Tuesday, July 30, 2013

The John and Howard Show

Boy, here's a name I haven't thought of much lately: John Silber, paladin of all that is good and great in American academic life; also freelance bully and headline grabber--and in particular, arch-foe of Howard Zinn who played the Questing Beast to Silber's King Pellinore.  I haven't thought that much about Zinn lately either although I guess I was aware that his People's History of the United States, once the cynosure of campus radicalism is apparently still in print and still grinding out a nice piece of change for the the Zinn estate.  Zinn (or his ghost) is also the recipient of a gift--really, a pair of gifts--perhaps rather grander than he deserves.  One is a biography by Martin Duberman, apparently a sympathetic observer even if clear-eyed about at least some of the shortcomings of his subject.  The other is a superb review of the book (and of Zinn) by one  David Greenberg (hitherto unknown to me), willing to approach both Duberman and Zinn with perspective at once clear-eyed and compassionate.

I'm to review the review--go read it yourself, it's great, and not that long.  But I do want to say a word about the conflict between Zinn and Silber which appears to form a center of the book as perhaps it did of Zinn's career.  For those just arriving, Silber was the high-saliency president of Boston University and Zinn represented, to all appearances, just exactly the sort of guy Silber did not want cluttering up his government department.   Clearly Greenberg holds no particular high regard for Silber:.  
Silber’s ostensible concern for academic freedom was belied by his tyrannical style. Heedless of due process, intolerant of dissent, Silber imposed his will on the faculty and students, generating only more unrest.
For such a man, Zinn was a natural target, and however bitter the conflict, you can;t escape the notion that Zinn loved it: to all appearances, it gave him all the street cred a self-proclaimed radical could have wanted.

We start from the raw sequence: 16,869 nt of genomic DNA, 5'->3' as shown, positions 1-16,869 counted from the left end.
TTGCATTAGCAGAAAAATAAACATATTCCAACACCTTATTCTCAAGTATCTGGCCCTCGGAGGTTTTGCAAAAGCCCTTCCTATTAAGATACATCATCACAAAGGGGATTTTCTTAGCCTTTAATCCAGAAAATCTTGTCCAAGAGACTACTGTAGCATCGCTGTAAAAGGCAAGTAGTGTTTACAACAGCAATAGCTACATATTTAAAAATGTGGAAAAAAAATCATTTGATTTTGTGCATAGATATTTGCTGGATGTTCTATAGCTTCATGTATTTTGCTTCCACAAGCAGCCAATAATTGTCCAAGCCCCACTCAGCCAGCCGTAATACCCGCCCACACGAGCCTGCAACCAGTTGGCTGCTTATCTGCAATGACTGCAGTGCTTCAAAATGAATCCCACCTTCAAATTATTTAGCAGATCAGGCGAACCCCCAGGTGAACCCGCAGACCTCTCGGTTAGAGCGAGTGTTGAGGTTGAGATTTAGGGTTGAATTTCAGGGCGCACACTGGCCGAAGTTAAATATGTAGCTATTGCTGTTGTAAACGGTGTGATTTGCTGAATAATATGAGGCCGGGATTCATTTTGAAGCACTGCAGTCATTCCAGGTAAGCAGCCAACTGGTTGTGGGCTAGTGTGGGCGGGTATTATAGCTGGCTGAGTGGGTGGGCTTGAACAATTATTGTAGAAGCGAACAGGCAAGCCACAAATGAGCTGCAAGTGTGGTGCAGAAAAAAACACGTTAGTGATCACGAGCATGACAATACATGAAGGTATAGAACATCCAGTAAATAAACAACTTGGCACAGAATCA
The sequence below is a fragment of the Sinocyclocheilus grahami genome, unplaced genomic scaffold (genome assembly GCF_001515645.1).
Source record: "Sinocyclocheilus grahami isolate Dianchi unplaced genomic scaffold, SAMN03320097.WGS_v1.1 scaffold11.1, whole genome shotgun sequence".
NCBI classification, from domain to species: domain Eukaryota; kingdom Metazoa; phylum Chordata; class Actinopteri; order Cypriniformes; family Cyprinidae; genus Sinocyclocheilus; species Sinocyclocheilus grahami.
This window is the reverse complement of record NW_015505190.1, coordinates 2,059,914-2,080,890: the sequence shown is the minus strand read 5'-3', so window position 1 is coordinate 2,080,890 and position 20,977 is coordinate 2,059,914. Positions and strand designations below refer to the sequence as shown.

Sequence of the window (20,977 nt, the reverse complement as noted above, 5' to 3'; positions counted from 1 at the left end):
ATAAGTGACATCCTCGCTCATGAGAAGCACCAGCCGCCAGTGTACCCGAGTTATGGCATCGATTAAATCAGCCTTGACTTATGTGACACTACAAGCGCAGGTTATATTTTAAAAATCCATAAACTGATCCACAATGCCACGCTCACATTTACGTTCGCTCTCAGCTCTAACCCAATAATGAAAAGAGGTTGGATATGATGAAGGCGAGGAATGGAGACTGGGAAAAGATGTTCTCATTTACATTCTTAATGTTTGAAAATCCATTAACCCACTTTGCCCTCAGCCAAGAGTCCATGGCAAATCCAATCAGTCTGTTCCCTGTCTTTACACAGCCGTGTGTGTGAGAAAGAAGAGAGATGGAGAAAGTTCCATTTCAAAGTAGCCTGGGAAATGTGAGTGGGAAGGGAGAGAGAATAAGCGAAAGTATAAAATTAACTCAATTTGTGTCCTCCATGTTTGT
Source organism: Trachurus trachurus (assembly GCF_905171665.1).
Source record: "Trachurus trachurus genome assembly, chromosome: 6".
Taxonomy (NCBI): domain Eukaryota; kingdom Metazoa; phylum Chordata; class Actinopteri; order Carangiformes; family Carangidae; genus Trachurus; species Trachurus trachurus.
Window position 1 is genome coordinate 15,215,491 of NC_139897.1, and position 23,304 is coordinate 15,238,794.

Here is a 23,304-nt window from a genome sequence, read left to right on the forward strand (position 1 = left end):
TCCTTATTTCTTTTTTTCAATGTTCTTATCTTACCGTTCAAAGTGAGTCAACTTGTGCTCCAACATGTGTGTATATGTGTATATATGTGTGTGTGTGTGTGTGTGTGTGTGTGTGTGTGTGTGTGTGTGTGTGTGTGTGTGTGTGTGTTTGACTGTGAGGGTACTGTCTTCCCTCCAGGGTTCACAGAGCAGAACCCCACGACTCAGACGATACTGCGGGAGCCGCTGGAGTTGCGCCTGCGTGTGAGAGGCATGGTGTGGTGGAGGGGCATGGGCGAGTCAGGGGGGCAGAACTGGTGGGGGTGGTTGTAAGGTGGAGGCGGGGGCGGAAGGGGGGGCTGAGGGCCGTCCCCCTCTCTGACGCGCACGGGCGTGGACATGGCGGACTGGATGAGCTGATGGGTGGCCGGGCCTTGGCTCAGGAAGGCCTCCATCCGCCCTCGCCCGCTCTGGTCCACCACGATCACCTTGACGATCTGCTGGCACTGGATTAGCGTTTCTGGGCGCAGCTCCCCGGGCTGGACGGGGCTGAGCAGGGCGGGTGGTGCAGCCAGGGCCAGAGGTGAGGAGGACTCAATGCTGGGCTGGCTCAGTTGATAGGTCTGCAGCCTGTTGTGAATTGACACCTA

But let me turn back to Silver.   Like him or not (I don't know many people who do, or did), still I think you'd have to concede the sincerity of his commitment to the academy, or at any rate to his own vision thereof.  But whatever his virtues, I think you'd also have to concede that he was an unquenchable publicity whore--one of those people, to put it differently, who really doesn't care whether he wins or loses the good fight as long as the spotlight stays on him.

I'm  not quite sure how this plays out in the life of Boston University--not nearly well informed enough to pass judgment.   As a distant observer, my guess is that BU is a more impressive place now than it was before Silber set foot in the place, whether because or in spite of him I wouldn't want to say.  But that won't keep me from speculating that Silber might have done a better job of work on Zinn if he'd been quieter about it.   And that here may be half or dozen or so University leaders who have done far more damage to the cause of progressive politics just by being a bit more reptilian about it.


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